Source: Office of Attorney General is investigating claims of union wiretap

By Jennifer Learn-Andes - | July 15th, 2016 12:01 am

Investigators from the state Office of Attorney General have obtained records and questioned several Luzerne County employees about an alleged union wiretap violation, according to a source who works for the county.

Former county human resources director Donna Davis Javitz reported the allegation and outlined the county’s failure to act on it in her pending suit against the county.

The suit, which also is filed against county Administrative Services Division Head David Parsnik and former county manager Robert Lawton, maintains her reporting of the alleged crime prompted county officials to exhibit a “pattern of antagonism” against her, unsuccessfully demand her resignation and ultimately fire her.

County lawyers dispute a connection between her reporting of an alleged crime and dismissal.

Davis Javitz said Thursday she was aware of the current state investigation and sought it because an independent review is warranted.

“As a citizen and a victim of a crime, I raised this issue, which should be of concern to county management and the county taxpayers,” Davis Javitz said.

She noted the Lawton administration “took the Walter Griffith illegal recording issue seriously.”

Griffith was elected county controller from 2010 until he stepped down in August 2013 as part of a plea agreement for illegally recording a retirement board executive session, a phone call with county pension fund officials and attorneys and another call with a board member of the nonprofit CityVest that owned the former Hotel Sterling property in Wilkes-Barre. He received three years of probation.

“My case is much more serious because there was a cover-up. The investigation was halted,” Davis Javitz alleged.

According to her lawsuit:

The county’s American Federation of State, County and Municipal Employees (AFSCME) union filed an unfair labor claim with the Pennsylvania Labor Relations Board around March 2015 containing two exhibits of “verbatim notes” in transcript form of conversations that allegedly took place in two investigatory meetings Davis Javitz conducted with AFSCME representatives and union members present.

Davis Javitz said she and others who reviewed these exhibits concluded such verbatim notes could not have been compiled without audio recordings, and she did not grant permission for recording as required by law.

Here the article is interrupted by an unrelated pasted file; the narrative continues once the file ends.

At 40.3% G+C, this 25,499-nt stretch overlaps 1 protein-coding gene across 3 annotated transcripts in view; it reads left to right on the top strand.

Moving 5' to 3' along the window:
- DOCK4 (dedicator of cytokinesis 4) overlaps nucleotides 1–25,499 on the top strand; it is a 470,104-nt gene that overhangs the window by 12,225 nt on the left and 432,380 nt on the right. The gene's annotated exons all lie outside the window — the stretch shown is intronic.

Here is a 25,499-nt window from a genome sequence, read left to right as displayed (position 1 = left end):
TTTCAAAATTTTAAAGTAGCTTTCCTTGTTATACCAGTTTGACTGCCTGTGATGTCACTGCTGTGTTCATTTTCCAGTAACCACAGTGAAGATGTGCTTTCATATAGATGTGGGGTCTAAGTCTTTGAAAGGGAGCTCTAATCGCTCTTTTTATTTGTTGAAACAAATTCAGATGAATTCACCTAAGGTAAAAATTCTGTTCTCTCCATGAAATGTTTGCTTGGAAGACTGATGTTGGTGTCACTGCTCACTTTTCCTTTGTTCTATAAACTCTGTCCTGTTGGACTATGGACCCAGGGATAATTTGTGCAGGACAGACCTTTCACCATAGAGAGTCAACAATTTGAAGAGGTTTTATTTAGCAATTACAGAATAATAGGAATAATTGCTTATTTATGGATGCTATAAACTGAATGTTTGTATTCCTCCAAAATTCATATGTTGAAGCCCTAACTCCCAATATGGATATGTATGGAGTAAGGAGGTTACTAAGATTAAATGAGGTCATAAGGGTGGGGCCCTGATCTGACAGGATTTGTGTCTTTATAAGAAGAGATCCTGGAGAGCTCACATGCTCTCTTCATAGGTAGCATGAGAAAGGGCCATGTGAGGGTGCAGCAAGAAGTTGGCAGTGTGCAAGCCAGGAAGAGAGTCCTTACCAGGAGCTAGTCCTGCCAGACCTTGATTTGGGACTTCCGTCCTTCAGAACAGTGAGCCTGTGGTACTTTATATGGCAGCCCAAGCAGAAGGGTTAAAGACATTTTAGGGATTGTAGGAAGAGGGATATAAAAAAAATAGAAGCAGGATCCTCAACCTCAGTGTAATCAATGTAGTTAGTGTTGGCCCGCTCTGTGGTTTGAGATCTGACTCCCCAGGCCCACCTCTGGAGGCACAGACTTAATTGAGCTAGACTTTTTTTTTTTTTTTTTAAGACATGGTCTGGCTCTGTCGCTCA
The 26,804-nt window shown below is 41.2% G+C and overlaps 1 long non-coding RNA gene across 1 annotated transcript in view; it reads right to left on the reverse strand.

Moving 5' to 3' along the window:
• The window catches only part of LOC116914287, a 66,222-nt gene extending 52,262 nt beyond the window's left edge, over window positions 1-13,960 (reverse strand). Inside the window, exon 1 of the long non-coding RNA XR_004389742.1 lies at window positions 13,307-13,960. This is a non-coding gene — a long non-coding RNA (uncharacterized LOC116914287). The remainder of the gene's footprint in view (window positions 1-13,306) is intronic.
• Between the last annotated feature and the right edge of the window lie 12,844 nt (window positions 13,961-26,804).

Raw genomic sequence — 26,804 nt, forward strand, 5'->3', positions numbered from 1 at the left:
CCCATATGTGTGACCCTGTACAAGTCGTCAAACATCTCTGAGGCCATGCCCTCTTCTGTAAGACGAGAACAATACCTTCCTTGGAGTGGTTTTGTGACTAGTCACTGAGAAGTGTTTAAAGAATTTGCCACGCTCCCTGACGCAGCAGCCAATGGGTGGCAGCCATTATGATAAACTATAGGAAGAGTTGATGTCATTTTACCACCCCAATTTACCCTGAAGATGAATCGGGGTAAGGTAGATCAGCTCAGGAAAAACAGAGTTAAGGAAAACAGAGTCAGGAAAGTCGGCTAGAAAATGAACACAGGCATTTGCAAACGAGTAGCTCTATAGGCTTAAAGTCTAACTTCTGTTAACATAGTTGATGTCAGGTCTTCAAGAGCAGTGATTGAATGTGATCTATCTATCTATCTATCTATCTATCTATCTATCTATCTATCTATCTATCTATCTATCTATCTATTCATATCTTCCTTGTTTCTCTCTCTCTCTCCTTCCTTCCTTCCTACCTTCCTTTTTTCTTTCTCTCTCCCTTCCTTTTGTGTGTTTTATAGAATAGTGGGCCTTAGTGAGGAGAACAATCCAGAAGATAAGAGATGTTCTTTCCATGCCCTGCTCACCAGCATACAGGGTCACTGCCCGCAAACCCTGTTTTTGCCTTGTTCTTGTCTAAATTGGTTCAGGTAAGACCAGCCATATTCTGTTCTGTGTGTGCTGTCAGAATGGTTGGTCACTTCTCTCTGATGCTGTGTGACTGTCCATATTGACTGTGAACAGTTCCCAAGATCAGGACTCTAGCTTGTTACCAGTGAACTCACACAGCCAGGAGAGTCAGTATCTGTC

She and Parsnik met with county District Attorney Stefanie Salavantis and one of her staffers on March 20, 2015.

The district attorney said she would refer the case to the attorney general’s office for investigation due to a conflict.

Davis Javitz said she met with the district attorney about another matter in June 2015 and inquired about the attorney general’s investigation into the alleged union wiretap violation, and Salavantis told her Lawton came to her and said he did not want to pursue the investigation.

An Oct. 16 hearing on the unfair labor charge was set before the Pennsylvania Labor Relations Board, and Davis Javitz learned the hearing was cancelled because the union had reached a settlement with the county.

Davis Javitz said she appeared for a meeting with Parsnik Oct. 26 that was supposed to be about a Loudermill hearing for another county worker. A Loudermill hearing is a formal procedure used by public employers when employees face termination or suspension.

Instead, she said county Manager C. David Pedri, who was chief solicitor at that time, entered the office, and Parsnik told her to resign. She refused and said Pedri initially agreed she was entitled to a Loudermill hearing at her request but then “backed off that statement.”

She said Parsnik and Pedri did not provide any reasons for asking her to resign, despite her repeated requests for this information. Parsnik told her to “pack up her office.”

Parsnik has declined comment on the suit and termination, citing confidentiality of personnel matters and ongoing litigation.

The District Attorney’s Office subsequently referred the matter to the state.

Office of Attorney General spokesman Jeffrey A. Johnson in Harrisburg said the agency does not typically confirm, deny or discuss investigations unless they result in the filing of charges.

By Jennifer Learn-Andes

Reach Jennifer Learn-Andes at 570-991-6388 or on Twitter @TLJenLearnAndes.